5th ELT Malta Conference | Learner Engagement in ELTETIBlog.News.Professional Communication Skills.Teacher Training
This month a number of ETI’s staff attended the 5th ELT Malta Conference, organised by the ELT Council in Malta. Spread over 3 days, attended by over 250 English Language teachers and consisting of workshops and plenaries run by award-winning trainers from across the globe, this conference gave our trainers a perfect opportunity to network and exchange ideas on teaching methodology , new techniques, resources and more.
ETI Malta’s trainer, Steve Flinders. an award-winning author and trainer himself, attended the Image Conference held on the 6th October 2016. This conference dealt with the use of images in English language teaching and learning. Here are Steve’s thoughts on Dr. Sylvia Karasthati’s workshop.
Despite the forbidding title, Sylvia Karasthati of the Department of English Language and Language Teaching at the New York College, Athens, gave a most interesting and informative talk on Visual Literacy and Ekphrastic Writing at the Image Conference which this year preceded the 5th ELT Malta Conference in Valletta.
One dictionary definition of ekphrasis is ‘a literary description of or commentary on a visual work of art’ so, in an educational context, ekphrastic writing is basically writing about images.
Sylvia argued that in the twenty-first century, we need to add to the standard repertoire of skills we teach – speaking, listening, reading and writing – those of viewing and representing. Viewing involves developing a critical vocabulary for dealing with images; and representing involves teaching students how to create images, using the myriad resources available to them. We need these skills since we live in an increasingly visual world, a world which we need to learn to navigate. To support this argument, Sylvia showed how viewing and representing have become a central part of the school curriculum in Singapore.
Turning to ELT, Sylvia demonstrated why visual literacy needs to improve.
For example, while in lower level course books images and text tend to be integrated, in higher level course books, imagestend to be purely decorative. She cited David Hill as claiming that few course books use images as a stimulus for activities (while also recommending books like Andrew Wright’s Pictures for Language Learning and James Keddie’s Images which do).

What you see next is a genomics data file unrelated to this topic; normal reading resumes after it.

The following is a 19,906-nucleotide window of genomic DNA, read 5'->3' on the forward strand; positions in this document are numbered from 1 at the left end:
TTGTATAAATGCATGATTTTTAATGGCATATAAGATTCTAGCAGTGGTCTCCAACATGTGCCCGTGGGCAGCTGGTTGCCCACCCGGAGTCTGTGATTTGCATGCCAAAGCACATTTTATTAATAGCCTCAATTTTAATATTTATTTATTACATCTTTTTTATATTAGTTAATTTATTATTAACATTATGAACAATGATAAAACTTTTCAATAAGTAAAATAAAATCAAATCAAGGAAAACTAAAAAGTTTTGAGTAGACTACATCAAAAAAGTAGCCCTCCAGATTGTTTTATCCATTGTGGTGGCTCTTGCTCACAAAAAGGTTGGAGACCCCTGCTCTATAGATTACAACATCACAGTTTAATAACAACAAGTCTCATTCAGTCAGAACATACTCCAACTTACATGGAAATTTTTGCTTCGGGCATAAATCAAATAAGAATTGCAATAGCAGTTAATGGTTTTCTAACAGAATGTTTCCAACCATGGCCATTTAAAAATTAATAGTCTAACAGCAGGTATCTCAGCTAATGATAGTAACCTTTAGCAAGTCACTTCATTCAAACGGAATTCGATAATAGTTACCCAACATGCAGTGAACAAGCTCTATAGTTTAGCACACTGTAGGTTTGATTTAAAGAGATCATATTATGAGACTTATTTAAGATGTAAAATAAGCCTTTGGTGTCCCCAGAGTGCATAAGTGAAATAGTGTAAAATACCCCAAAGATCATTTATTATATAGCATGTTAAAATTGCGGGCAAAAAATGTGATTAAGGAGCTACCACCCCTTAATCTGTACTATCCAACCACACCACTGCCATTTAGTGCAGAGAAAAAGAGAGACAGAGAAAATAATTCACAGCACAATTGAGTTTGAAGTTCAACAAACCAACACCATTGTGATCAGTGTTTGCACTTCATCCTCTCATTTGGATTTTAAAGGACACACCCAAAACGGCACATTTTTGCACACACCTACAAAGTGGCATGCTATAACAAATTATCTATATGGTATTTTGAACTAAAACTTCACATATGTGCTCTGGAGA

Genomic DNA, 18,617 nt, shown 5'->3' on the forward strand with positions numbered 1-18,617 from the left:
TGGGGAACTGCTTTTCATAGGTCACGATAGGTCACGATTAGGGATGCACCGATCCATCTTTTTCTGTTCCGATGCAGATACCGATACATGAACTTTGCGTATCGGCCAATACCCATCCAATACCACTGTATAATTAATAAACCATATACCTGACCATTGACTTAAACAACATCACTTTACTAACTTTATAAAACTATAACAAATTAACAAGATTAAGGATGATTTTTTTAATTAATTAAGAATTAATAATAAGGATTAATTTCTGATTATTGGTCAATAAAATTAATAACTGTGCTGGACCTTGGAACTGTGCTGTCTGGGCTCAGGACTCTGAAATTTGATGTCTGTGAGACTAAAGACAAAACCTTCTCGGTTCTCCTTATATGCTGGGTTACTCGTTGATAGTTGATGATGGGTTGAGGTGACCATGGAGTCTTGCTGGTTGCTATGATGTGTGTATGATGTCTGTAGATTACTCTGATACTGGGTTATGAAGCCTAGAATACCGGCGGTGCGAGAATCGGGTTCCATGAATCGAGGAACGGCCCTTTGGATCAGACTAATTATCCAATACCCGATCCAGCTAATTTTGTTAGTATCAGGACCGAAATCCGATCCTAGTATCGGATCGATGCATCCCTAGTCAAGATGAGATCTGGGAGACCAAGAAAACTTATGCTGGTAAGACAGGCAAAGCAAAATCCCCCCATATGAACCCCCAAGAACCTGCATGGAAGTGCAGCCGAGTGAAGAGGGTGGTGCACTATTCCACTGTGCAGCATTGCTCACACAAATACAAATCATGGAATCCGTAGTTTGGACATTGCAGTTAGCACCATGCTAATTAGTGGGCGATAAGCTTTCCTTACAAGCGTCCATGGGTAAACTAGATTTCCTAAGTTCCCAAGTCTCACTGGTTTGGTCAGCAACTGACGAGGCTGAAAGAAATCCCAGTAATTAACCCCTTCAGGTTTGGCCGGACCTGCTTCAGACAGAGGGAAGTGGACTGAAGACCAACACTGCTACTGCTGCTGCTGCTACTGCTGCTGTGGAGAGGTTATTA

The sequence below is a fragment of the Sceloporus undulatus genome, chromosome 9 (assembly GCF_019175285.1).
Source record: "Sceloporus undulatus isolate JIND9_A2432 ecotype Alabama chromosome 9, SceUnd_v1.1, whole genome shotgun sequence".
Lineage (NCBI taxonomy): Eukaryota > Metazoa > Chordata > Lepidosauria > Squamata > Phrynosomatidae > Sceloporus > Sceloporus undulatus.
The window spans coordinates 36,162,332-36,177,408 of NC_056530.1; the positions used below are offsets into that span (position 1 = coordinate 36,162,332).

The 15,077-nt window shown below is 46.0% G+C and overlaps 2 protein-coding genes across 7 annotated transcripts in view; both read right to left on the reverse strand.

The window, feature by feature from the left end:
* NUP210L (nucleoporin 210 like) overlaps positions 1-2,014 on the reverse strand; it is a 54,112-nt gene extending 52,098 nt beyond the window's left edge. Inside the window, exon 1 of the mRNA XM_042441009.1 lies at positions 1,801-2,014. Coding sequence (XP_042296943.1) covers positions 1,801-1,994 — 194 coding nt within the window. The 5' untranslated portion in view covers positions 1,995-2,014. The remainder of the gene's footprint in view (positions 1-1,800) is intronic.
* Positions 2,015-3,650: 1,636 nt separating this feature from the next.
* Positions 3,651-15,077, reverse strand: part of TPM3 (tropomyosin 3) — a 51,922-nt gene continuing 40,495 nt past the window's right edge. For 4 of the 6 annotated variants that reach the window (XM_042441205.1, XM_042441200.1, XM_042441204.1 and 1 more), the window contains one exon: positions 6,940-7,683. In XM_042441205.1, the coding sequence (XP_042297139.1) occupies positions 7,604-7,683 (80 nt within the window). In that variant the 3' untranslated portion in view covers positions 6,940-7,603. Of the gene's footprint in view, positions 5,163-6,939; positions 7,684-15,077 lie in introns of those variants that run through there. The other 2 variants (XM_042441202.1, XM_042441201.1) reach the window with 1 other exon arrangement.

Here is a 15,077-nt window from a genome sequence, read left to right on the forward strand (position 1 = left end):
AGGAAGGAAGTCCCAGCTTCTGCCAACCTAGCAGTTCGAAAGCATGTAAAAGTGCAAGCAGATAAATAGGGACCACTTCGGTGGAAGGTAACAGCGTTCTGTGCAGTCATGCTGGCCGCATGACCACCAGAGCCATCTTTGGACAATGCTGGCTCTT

Sylvia told us: “There’s a current idea that seeing does not require effort. We don’t adopt different viewing strategies for different genres.” So how can we develop micro-skills like observing carefully, analysing relations and thinking about main subject and detail? In other words, how can we teach – and learn – viewing?
One source of material which Sylvia suggested comes from the Museum Education Institute Art Beyond Sight project for the visually impaired, and she played us one recorded description of a painting – Edward Hopper’s Early Sunday Morning (1930) as an example of an exercise in how to describe an image: see http://www.artbeyondsight.org/mei/verbal-description-training/samples-of-verbal-description/
After inviting our comments on this, Sylvia asked us to work in pairs with one person describing to their partner the picture she had given out– a challenging and stimulating exercise which can enhance both viewing and speaking skills in the learner.
5TH ELT MALTA CONFERENCE LEARNER ENGAGEMENT IN ELT
Tyson Seburn, from the University of Toronto, presented ‘Academic Reading Circles with Collaborative Writing‘ which he uses in a foundation course for 1st year students. It involves the intensive study of key texts by giving participants specific roles in an analysis of the language, visual concepts and background as well as possible connections to other course material. Using Google Docs, which allows all participants and the teacher to view contributions simultaneously, students then write up their findings before collaborating to produce a single document summarising their research.The aim is to increase text comprehension and would be very useful for students taking extended exam courses. If you would like more information : http://arc.fourc.ca
I really enjoyed the ELT conference this year. Not only did I come away feeling inspired with some new ideas to use in my classes, but I also felt very positive after attending Candy Fresacher’s workshop on optimism and positive psychology. I now feel better able to create a positive atmosphere in the classroom in order to increase motivation and help my trainers learn more effectively.